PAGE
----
and, also, how brutalthese people are.

There is a manwho you talk about in the story

who has rhino, kills themand just chops the horns off.

He doesn't try to, you know,keep them alive.

He doesn't try to workwith people to, you know,

I guess harvest the hornsin a humane way.

When you're talking to him,how does he describe this?

To him,these rhino are his property.

"These are mine.This is my property.

I can do with my rhinowhat I want."

And that's a very dangerousperspective.

-This is wildlife as property.-Yeah.

And that's a...that's a...

I've seen versions of thataround the world,

but in South Africa,

I've never seen itso concentrated as there.

And it's different.

The American model has,you know...

-It's basicallythe state owns wildlife. -Yeah.

You... There are limitson your... what you can take.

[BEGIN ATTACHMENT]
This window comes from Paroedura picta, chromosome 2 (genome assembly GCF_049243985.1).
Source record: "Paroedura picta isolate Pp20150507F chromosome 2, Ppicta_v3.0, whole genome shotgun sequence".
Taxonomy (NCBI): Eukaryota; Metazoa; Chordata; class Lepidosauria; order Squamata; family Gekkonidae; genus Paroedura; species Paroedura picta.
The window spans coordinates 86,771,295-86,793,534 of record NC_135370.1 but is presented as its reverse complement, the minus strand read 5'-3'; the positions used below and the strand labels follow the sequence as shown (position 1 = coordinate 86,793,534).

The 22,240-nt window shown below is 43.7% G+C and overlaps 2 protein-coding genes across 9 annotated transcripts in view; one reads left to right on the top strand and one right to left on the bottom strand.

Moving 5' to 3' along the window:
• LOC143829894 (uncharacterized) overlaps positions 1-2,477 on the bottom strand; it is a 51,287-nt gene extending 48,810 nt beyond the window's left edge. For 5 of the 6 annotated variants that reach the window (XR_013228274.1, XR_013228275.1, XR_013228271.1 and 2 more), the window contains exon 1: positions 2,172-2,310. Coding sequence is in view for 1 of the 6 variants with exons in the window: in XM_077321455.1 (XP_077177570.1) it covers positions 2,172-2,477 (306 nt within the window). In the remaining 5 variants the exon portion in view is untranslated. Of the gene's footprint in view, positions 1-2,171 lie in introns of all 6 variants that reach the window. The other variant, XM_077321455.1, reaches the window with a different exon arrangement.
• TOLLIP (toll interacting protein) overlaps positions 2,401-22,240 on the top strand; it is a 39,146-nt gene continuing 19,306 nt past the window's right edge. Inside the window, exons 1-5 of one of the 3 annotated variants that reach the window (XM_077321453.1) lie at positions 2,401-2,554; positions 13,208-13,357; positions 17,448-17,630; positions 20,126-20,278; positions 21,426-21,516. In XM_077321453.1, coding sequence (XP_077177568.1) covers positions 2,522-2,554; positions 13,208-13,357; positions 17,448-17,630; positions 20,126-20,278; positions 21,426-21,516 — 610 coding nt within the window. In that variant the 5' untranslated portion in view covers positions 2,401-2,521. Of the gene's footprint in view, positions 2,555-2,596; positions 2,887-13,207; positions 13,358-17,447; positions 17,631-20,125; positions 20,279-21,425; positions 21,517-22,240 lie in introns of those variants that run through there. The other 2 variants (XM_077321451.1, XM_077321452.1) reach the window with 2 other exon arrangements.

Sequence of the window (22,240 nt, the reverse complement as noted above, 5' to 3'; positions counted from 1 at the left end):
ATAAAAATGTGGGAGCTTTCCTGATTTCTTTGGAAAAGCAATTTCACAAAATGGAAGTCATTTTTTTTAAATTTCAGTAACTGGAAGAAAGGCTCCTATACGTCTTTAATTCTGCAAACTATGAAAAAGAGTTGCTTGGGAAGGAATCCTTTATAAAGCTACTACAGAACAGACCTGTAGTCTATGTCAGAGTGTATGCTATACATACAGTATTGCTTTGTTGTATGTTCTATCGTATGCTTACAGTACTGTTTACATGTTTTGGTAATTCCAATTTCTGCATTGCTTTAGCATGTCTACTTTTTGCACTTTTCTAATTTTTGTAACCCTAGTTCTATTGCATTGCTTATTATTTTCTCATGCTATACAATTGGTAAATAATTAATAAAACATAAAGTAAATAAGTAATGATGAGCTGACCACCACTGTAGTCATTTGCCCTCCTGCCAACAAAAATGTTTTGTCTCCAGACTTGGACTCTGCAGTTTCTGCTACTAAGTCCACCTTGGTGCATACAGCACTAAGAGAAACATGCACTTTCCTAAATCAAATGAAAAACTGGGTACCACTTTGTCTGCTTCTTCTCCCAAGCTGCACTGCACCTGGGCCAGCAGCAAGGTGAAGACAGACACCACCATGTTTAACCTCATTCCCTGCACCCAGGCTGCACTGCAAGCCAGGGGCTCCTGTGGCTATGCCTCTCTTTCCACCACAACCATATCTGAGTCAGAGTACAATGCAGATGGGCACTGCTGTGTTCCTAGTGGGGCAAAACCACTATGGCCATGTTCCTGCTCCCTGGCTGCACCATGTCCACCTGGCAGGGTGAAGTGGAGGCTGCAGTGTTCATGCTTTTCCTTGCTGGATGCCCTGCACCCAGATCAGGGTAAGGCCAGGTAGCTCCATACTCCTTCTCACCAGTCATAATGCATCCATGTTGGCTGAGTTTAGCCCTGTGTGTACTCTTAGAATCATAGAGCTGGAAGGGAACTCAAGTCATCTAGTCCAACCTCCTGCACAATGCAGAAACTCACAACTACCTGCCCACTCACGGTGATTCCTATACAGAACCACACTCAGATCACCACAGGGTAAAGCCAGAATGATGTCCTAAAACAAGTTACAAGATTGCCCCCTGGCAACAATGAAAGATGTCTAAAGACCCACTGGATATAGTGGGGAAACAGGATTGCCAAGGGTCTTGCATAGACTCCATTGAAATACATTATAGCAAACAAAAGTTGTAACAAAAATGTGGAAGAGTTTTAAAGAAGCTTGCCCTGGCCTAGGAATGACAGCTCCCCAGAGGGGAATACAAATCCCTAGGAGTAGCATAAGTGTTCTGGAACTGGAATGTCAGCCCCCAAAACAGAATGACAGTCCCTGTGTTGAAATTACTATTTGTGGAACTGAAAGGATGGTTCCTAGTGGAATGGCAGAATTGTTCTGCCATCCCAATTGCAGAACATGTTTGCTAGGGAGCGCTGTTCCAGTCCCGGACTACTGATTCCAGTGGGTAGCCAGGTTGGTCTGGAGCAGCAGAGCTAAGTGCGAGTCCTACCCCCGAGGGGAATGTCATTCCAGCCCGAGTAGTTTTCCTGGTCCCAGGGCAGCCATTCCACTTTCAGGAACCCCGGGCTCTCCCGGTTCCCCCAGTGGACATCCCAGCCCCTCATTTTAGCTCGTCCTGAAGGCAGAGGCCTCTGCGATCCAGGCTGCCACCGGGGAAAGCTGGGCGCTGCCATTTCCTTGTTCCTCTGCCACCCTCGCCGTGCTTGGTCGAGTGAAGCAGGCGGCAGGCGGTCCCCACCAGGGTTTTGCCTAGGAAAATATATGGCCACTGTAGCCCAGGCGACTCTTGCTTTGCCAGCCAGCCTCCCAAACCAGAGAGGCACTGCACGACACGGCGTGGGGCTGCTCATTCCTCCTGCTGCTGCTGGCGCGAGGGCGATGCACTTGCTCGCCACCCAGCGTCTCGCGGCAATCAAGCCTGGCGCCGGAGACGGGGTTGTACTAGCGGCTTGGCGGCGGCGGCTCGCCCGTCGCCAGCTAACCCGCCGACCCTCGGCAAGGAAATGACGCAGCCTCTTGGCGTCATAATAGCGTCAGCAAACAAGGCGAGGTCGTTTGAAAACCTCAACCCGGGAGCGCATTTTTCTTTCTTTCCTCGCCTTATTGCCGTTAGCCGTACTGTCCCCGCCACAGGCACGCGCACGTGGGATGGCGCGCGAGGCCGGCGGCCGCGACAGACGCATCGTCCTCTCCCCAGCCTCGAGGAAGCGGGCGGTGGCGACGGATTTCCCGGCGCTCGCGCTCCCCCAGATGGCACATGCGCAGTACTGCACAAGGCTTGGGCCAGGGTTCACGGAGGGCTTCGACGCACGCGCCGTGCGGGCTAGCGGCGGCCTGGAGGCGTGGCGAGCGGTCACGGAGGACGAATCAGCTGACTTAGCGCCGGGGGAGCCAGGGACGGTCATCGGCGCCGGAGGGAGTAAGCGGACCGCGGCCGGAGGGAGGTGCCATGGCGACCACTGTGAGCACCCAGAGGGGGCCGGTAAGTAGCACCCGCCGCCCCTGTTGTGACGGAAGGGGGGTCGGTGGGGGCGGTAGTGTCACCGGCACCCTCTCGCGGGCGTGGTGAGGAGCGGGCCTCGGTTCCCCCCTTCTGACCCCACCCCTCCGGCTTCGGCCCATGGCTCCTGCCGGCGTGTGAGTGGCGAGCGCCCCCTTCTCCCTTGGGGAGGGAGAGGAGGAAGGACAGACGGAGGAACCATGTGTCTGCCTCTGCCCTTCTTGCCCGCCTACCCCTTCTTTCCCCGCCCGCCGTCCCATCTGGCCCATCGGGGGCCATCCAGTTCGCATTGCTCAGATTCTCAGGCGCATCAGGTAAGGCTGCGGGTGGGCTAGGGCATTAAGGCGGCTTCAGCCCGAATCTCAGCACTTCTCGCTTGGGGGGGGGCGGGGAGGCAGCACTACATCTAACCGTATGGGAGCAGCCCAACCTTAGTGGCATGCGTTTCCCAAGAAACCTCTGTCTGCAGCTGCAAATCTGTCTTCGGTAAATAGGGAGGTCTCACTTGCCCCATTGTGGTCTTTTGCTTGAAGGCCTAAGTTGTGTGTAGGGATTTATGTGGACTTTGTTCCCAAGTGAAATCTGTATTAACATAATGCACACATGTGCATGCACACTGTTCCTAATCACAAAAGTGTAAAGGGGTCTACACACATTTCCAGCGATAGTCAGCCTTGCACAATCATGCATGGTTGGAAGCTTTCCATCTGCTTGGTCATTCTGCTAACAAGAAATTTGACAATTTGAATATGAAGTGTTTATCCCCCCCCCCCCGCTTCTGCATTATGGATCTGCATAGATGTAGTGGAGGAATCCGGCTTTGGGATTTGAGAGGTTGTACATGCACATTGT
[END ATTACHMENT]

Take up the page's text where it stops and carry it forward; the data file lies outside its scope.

In South Africa, these guys...

uh, and it... it comesfrom an apartheid-era rule--

if I can fence this...

-Yes. Then it's mine.-I own it.

-Yeah, exactly. -It waswith animals and black people.


So when you...when you were down there,

and you've seenwhat's happening...

is there a solution,is there a way that you can win?

Because a lot of peopletalk about it

like the battle is lost--you cannot beat poachers,

you cannot end, uh,rhino poaching.

I mean, I was fascinated,I didn't know that rhino horns

were the most valuable,uh, commodity you can get

from an exotic animal.

-Yeah. -I didn't know thatbeyond ivory and everything...

-Yeah.-So can this be stopped?

It's gonna... it's certainlygoing to be a challenge,

and for-- you mentioned thisin the beginning--

for me, these stories arewindows on bigger questions--

the social questions--and in this case,

South Africa's legal system,and the legal system

of those countries thatwould buy-- China, Vietnam,

-Laos, Thailand...-Yeah.

And they're buying this why?

They're buying itto use as Asian medicine.

You know, you grind it up,they believe, um...

it cures cancer,they believe it cures headaches,

they believeit cures snake bites.

Um... becauseof bad Western media,

they also believeit's an aphrodisiac.

There's a club drug now,uh, using rhino...